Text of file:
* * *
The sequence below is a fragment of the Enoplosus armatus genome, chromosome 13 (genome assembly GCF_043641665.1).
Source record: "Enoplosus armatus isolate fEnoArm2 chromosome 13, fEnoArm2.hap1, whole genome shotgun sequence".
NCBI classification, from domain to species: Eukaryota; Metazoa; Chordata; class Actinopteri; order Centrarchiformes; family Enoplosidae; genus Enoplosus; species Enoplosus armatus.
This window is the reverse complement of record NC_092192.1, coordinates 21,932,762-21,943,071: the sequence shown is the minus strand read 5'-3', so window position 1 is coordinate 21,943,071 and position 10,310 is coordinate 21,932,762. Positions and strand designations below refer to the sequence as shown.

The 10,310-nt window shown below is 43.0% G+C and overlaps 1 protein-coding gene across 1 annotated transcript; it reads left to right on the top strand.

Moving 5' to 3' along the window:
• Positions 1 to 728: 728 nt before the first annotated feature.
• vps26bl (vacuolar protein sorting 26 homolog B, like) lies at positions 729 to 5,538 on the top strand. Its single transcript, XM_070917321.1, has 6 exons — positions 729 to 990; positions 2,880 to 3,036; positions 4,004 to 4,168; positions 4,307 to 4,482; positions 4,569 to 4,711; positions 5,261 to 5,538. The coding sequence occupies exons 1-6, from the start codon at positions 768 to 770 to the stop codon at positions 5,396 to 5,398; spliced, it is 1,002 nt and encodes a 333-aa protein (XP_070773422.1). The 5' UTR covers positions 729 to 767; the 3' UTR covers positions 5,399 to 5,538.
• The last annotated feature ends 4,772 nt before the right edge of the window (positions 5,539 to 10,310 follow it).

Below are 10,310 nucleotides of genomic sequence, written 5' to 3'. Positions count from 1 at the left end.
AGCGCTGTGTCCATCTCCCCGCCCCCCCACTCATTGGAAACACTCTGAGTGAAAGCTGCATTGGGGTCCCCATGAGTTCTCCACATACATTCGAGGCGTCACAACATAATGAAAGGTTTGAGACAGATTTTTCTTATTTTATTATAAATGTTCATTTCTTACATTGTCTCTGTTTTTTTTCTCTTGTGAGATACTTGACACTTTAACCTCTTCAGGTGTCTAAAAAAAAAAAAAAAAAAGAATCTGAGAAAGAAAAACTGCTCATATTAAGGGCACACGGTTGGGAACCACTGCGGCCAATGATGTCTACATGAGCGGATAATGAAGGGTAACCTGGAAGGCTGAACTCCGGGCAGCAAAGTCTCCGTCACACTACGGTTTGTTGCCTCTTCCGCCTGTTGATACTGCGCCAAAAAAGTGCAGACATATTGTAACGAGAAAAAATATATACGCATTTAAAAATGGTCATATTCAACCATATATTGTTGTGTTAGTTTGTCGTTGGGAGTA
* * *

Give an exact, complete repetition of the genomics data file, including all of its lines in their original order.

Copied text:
The sequence below is a fragment of the Enoplosus armatus genome, chromosome 13 (genome assembly GCF_043641665.1).
Source record: "Enoplosus armatus isolate fEnoArm2 chromosome 13, fEnoArm2.hap1, whole genome shotgun sequence".
NCBI classification, from domain to species: Eukaryota; Metazoa; Chordata; class Actinopteri; order Centrarchiformes; family Enoplosidae; genus Enoplosus; species Enoplosus armatus.
This window is the reverse complement of record NC_092192.1, coordinates 21,932,762-21,943,071: the sequence shown is the minus strand read 5'-3', so window position 1 is coordinate 21,943,071 and position 10,310 is coordinate 21,932,762. Positions and strand designations below refer to the sequence as shown.

The 10,310-nt window shown below is 43.0% G+C and overlaps 1 protein-coding gene across 1 annotated transcript; it reads left to right on the top strand.

Moving 5' to 3' along the window:
• Positions 1 to 728: 728 nt before the first annotated feature.
• vps26bl (vacuolar protein sorting 26 homolog B, like) lies at positions 729 to 5,538 on the top strand. Its single transcript, XM_070917321.1, has 6 exons — positions 729 to 990; positions 2,880 to 3,036; positions 4,004 to 4,168; positions 4,307 to 4,482; positions 4,569 to 4,711; positions 5,261 to 5,538. The coding sequence occupies exons 1-6, from the start codon at positions 768 to 770 to the stop codon at positions 5,396 to 5,398; spliced, it is 1,002 nt and encodes a 333-aa protein (XP_070773422.1). The 5' UTR covers positions 729 to 767; the 3' UTR covers positions 5,399 to 5,538.
• The last annotated feature ends 4,772 nt before the right edge of the window (positions 5,539 to 10,310 follow it).

Below are 10,310 nucleotides of genomic sequence, written 5' to 3'. Positions count from 1 at the left end.
AGCGCTGTGTCCATCTCCCCGCCCCCCCACTCATTGGAAACACTCTGAGTGAAAGCTGCATTGGGGTCCCCATGAGTTCTCCACATACATTCGAGGCGTCACAACATAATGAAAGGTTTGAGACAGATTTTTCTTATTTTATTATAAATGTTCATTTCTTACATTGTCTCTGTTTTTTTTCTCTTGTGAGATACTTGACACTTTAACCTCTTCAGGTGTCTAAAAAAAAAAAAAAAAAAGAATCTGAGAAAGAAAAACTGCTCATATTAAGGGCACACGGTTGGGAACCACTGCGGCCAATGATGTCTACATGAGCGGATAATGAAGGGTAACCTGGAAGGCTGAACTCCGGGCAGCAAAGTCTCCGTCACACTACGGTTTGTTGCCTCTTCCGCCTGTTGATACTGCGCCAAAAAAGTGCAGACATATTGTAACGAGAAAAAATATATACGCATTTAAAAATGGTCATATTCAACCATATATTGTTGTGTTAGTTTGTCGTTGGGAGTA